`Simon wrote: > One can think (sometimes usefully, sometimes less usefully) of a feasability relation (or profunctor) between preorders as giving rise to a new preorder, known as the **collage**. The underlying set of the collage is the disjoint union \\(X \sqcup Y\\) and on both \\(X\\) and \\(Y\\) the new preorder restricts to the preorders you started with, but for all \\(x \in X\\) and \\(y \in Y\\) you have \\(y\not\le x\\) whilst \\(x\le y\, \iff\ \Phi(x,y)\\). I think it's really great how one can glom together two preorders into a "collage" this way using a feasibility relation... or more generally, glom together two categories using profunctor. But the preorder case is so easy to visualize and like! <img width = "100" src = "http://math.ucr.edu/home/baez/mathematical/warning_sign.jpg"> I got interested in collages when thinking about the [10-fold way](https://golem.ph.utexas.edu/category/2014/07/the_tenfold_way_part_2.html) in condensed matter physics. I noticed that it arose from taking the 2-element super-Brauer group of the complex numbers and the 8-element super-Brauer group of the real numbers and glomming them into a single structure. It's easy to check that a field homomorphism like \\(\mathbb{R} \hookrightarrow \mathbb{C}\\) gives rise to a homomorphism between their super-Brauer groups (whatever those are). But how do you combine the Brauer groups into a single thing? Well, if you have a group homomorphism \\(f : G \to H\\) you can a make the disjoint union \\(G \sqcup H\\) into a monoid in a pretty obvious way. This is not quite the collage of the underlying categories of these groups, since it has one object rather than two. But it's related.`

Then taking that behavior and extending it over the superposition* of graphs, should give a decent idea of supposition of one category (groupoid) over another. Which like a non disjoint union in type theory requires specifying the overlap.

`Then taking that behavior and extending it over the superposition* of graphs, should give a decent idea of supposition of one category (groupoid) over another. Which like a non disjoint union in type theory requires specifying the overlap. * Superposition in the general sense, that is metaphorically physically overlaying one thing on top of another thing.`

John

Thanks for getting my head back on LOL. Indeed I have trouble knowing what to assume and where exactly I need to end up. Christopher has a nice answer for

Puzzle 174so I will write outPuzzle 173to practice (hopefully correctly).So we have at our dispense: $$\Phi(x,y) \text{ if and only if } f(x) \le y $$ $$x' \leq x \;\text{and}\; f(x') \leq f(x)$$ $$y \le y'$$ And we have to show $$\Phi(x',y') = \text{true}$$ Here we go: $$\Phi(x,y) = f(x) \le y $$ $$\rightarrow f(x) \le y' \text{ since } y \le y'$$ $$\rightarrow f(x') \le y' \text{ since } x' \leq x \;\text{and}\; f(x') \leq f(x)$$ $$\Phi(x',y') \text{ by definition of } \Phi $$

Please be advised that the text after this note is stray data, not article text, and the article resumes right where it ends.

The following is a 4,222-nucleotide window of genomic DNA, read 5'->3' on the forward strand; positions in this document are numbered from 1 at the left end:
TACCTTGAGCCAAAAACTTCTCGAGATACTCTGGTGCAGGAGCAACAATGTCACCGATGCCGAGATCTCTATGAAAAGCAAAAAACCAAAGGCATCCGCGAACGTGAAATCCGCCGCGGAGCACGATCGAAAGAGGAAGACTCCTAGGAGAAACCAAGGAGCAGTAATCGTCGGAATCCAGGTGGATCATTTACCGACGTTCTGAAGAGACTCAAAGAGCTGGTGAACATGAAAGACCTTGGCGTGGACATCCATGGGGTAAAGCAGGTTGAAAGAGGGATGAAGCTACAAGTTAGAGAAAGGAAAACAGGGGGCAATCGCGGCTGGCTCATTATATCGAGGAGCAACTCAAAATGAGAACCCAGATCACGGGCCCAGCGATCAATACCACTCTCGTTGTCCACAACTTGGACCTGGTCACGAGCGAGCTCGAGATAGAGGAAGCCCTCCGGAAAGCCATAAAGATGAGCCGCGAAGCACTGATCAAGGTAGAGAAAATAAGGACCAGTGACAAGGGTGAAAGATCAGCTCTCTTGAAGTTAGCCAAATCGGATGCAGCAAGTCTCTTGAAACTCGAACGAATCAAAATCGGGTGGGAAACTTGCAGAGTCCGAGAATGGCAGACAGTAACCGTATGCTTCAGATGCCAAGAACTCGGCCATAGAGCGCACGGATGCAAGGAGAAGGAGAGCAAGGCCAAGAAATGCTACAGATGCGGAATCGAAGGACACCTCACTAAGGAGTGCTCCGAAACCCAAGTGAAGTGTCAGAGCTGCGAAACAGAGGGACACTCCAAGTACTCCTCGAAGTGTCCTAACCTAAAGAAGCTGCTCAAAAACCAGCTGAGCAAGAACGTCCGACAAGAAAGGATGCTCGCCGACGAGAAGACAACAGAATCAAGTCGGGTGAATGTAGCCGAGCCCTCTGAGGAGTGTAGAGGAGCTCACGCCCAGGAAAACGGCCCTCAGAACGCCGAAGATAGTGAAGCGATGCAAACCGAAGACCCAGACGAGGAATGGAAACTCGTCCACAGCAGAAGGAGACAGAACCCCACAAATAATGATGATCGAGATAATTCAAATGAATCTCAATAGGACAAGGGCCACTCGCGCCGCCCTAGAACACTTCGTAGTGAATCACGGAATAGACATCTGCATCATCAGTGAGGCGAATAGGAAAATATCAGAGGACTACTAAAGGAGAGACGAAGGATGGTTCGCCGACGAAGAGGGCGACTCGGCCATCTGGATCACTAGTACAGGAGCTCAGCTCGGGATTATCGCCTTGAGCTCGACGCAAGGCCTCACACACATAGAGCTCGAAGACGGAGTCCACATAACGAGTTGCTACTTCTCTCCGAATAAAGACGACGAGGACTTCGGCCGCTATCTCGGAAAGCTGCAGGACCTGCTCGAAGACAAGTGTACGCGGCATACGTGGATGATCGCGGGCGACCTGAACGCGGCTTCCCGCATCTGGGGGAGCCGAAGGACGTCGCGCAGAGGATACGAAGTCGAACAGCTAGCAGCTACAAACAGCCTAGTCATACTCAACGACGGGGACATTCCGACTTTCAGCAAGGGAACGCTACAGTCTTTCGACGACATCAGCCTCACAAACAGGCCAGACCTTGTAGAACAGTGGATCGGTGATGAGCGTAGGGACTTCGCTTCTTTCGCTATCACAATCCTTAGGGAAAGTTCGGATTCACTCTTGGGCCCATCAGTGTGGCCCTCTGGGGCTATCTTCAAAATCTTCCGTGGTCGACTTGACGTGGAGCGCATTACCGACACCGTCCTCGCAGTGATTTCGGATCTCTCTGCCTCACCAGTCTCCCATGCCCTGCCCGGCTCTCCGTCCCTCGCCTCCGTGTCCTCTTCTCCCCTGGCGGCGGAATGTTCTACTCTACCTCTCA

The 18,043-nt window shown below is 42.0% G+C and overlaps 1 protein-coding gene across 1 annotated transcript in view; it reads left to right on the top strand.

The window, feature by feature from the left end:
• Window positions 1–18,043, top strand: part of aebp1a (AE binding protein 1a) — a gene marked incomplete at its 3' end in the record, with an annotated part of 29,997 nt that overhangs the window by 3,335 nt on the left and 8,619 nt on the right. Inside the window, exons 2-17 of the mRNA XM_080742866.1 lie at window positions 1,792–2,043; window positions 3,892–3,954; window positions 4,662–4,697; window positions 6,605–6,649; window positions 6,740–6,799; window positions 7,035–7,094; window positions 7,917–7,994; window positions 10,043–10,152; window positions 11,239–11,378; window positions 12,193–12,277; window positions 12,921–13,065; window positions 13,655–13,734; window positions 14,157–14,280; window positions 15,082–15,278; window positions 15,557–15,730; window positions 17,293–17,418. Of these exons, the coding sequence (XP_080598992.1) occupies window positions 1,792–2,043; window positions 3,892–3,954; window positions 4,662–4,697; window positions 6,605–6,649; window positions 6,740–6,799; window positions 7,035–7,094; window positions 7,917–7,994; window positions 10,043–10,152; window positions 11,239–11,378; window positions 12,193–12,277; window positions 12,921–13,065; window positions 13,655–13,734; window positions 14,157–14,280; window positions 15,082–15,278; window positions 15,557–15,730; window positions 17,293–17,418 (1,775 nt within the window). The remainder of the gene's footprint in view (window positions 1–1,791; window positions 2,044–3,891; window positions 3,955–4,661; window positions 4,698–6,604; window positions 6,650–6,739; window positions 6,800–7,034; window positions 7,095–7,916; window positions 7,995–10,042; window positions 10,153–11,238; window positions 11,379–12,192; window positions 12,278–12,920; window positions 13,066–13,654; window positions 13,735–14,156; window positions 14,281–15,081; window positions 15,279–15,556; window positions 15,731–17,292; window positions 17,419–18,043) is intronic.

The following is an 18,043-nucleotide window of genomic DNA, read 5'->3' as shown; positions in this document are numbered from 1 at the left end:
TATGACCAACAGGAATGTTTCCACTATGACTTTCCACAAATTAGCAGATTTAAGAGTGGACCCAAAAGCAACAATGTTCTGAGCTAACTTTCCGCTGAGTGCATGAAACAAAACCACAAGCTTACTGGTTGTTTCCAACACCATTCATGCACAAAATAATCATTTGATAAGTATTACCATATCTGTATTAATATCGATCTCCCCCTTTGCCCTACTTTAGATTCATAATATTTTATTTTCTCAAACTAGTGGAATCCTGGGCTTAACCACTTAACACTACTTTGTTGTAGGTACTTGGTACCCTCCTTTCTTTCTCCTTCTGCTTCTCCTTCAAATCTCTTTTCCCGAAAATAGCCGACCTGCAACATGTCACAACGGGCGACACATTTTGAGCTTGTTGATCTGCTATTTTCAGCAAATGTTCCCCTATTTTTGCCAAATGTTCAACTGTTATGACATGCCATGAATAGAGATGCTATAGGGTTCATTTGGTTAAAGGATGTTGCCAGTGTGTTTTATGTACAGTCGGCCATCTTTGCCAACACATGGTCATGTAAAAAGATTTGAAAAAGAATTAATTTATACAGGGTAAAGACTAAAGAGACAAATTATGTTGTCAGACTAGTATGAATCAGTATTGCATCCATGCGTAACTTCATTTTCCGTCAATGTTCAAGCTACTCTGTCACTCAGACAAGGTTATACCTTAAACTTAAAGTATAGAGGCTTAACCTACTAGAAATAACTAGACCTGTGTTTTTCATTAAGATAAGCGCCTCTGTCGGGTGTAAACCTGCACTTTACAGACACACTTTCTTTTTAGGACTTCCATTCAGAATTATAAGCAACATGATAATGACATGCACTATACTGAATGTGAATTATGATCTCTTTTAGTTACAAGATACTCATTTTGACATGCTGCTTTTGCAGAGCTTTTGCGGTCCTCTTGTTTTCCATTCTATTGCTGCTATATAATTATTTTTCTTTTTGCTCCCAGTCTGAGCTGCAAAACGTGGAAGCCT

`John Thanks for getting my head back on LOL. Indeed I have trouble knowing what to assume and where exactly I need to end up. Christopher has a nice answer for **Puzzle 174** so I will write out **Puzzle 173** to practice (hopefully correctly). > Assume \\(f : X \to Y\\) is monotone and define \\(\Phi\\) by > \[ \Phi(x,y) \text{ if and only if } f(x) \le y .\] > We want to prove \\(\Phi\\) is a feasibility relation. So, it suffices to show > 1. If \\(\Phi(x,y) = \text{true}\\) and \\(x' \le x\\) then \\(\Phi(x',y) = \text{true}\\). > 2. If \\(\Phi(x,y) = \text{true}\\) and \\(y \le y'\\) then \\(\Phi(x,y') = \text{true}\\). So we have at our dispense: $$\Phi(x,y) \text{ if and only if } f(x) \le y $$ $$x' \leq x \;\text{and}\; f(x') \leq f(x)$$ $$y \le y'$$ And we have to show $$\Phi(x',y') = \text{true}$$ Here we go: $$\Phi(x,y) = f(x) \le y $$ $$\rightarrow f(x) \le y' \text{ since } y \le y'$$ $$\rightarrow f(x') \le y' \text{ since } x' \leq x \;\text{and}\; f(x') \leq f(x)$$ $$\Phi(x',y') \text{ by definition of } \Phi $$`

Michael - yes, that's good! Great!

You would need some feedback, and practice to learn how to write up proofs the way mathematicians do. This is math grad students spend so much time doing homeworks full of proofs, and I spend so much time grading these, writing comments in the margin, and showing all the students the 'best' proofs, so they can learn what good examples are like.

However, you didn't sign up for math grad school, and I'm not being paid to teach this course, so I won't correct the style of your proof. I will just say: you've got the idea right. :)>-